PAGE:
Ryan is trying to raise money for his startup.
His idea is to build a luxury cooler (yes, the kind you store lunch and drinks in) for the beach or a camping trip, equipped with all the bells and whistles. In short, he wants to build a party on wheels — the world’s coolest cooler.
This cooler would include Bluetooth speakers, which happen to be waterproof in case one of your freshly blended margaritas, made from the rechargeable blender (also included), overflows with too much awesomeness. This cooler would also have built-in storage for plates and utensils, a USB port to keep your cell phone powered all day, sturdy wheels, and every other feature you could ever want in a cooler.
Ryan decides to invest some of his own money and build a prototype. The prototype turns out pretty good, though there are still some tweaks and improvements to be made before he can commercialize his product.
What should he do?
Luckily for Ryan, crowdfunding sites like Kickstarter exist. Crowdfunding allows you to promote your vision for your product online, and take orders and pre-sell inventory before you pay to manufacture it.
Ryan can use the platform to try and pre-sell the world’s “coolest cooler” to gauge demand for the product and raise much needed funding to expand production. He can set a fundraising goal — say, $25,000 in 90 days — and anyone who likes the idea can pledge money or pre-order the cooler. The money raised can exceed the goal, but he’ll only receive the funds if he meets the goal. He can also offer other premiums for larger contributions, from personalized, one-of-a-kind products to naming rights.
Using Kickstarter’s crowdfunding platform and leveraging the site’s popularity allowed Ryan to test out his dream of building and selling the “world’s coolest cooler” virtually risk-free. Considering that at least half of all startups fail, testing the market demand for your vision or idea before investing substantial amounts of capital into research and development, production, and marketing is a smart idea.
But would anyone actually want to pay for the world’s coolest cooler? That was the question Ryan needed to figure out.
No. At least, not at first.
The first time Ryan tried Kickstarter, he hoped to raise $125,000 — but not enough people supported the project. Kickerstarter uses an all-or-nothing funding model, which means if you don’t reach your funding goal, no one is charged for their pledge, and you don’t receive any of the money.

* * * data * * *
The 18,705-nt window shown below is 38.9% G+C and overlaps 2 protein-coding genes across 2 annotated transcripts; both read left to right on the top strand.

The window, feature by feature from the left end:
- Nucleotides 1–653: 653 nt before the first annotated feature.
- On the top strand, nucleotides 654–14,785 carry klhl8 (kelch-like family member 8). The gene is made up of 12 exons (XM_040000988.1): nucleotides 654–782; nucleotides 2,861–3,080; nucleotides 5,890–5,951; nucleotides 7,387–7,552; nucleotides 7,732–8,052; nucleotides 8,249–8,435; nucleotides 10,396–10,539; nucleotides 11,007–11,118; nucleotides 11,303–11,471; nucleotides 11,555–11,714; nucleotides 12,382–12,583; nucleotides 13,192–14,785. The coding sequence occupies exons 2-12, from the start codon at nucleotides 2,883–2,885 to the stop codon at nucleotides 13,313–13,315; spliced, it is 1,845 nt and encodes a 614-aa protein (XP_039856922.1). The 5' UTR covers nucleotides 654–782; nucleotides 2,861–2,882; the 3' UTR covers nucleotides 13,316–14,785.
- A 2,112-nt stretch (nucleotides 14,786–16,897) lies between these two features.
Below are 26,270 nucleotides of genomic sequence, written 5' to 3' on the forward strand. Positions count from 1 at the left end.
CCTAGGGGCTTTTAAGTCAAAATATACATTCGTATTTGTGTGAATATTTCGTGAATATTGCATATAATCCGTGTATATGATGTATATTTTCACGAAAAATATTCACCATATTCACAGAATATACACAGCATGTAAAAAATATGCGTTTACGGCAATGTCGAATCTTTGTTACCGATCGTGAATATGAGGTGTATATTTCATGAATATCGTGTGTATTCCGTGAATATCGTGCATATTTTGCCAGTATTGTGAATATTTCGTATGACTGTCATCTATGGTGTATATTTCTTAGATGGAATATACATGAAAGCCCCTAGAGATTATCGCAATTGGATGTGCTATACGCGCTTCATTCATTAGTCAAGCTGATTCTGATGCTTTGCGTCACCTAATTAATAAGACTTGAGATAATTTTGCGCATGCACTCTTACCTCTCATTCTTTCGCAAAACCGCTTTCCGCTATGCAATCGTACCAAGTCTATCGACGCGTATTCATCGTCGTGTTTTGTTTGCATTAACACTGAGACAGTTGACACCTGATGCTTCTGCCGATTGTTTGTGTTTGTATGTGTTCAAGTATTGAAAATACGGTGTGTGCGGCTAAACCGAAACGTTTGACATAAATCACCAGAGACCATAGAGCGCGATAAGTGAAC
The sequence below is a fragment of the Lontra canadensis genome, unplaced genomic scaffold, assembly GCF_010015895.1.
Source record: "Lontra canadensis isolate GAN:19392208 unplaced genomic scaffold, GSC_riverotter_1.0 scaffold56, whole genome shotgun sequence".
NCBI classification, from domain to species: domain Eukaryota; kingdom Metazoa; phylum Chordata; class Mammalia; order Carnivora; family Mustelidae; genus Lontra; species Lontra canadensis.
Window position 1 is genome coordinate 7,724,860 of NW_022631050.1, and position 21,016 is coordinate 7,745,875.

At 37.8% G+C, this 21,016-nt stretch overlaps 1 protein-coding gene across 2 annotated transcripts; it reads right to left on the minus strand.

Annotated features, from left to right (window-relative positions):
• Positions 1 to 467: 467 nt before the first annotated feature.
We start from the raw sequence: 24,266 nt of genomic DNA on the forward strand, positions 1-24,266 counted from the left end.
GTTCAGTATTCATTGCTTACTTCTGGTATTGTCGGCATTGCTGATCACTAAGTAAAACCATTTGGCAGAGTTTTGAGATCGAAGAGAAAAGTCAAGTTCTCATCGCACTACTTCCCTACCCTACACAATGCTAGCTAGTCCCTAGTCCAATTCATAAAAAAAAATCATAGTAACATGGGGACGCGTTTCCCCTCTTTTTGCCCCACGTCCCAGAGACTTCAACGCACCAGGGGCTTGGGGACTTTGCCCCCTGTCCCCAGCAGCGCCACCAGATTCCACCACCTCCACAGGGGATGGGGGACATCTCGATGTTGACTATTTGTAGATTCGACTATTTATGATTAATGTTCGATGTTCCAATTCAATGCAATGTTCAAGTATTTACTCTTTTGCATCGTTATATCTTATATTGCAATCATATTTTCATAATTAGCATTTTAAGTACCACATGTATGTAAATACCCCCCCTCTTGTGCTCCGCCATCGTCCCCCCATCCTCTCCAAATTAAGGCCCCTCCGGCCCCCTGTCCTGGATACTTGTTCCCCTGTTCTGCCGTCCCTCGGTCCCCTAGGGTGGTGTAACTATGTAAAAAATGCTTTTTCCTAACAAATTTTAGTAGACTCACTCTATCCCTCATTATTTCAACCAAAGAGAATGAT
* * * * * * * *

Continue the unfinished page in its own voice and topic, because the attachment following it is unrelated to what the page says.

However, after some product tweaking, a more seasonally strategic release date (seriously, who drinks margaritas and goes to the beach in the winter?), and a better marketing video, Ryan decided to give Kickstarter’s crowdfunding platform one more try.
And it’s good thing he did. The world’s Coolest Cooler ended up setting the record for the most funding ever since Kickstarter’s inception back in 2009. Ryan’s cooler was viewed nearly 3 million times and raised over $13 million in pledges.
A pledge is a donation toward a project in exchange for a reward. Usually the reward is the product itself (in this case the cooler), but often there are smaller rewards available, like personalized thank-you notes or small branded gifts (such as T-shirts or travel mugs), to attract pledges below the price level for the actual product. (The Coolest Cooler was $185 for pre-orders and is expected to retail for about $299).
Of the 62,642 pledges for the Coolest Cooler campaign, approximately 2,000 of them were small pledges for which the cooler was not a reward. For the other 60,000 pre-orders, Ryan and his staff will use the $13 million raised to build and ship the actual coolers.
Hopefully Ryan’s story will give you a better understanding of one type of crowdfunding.
All About Crowdfunding
Crowdfunding is a method of raising money for a project, company, or business expansion from a large group of people, many of whom you may not know, most often via the Internet.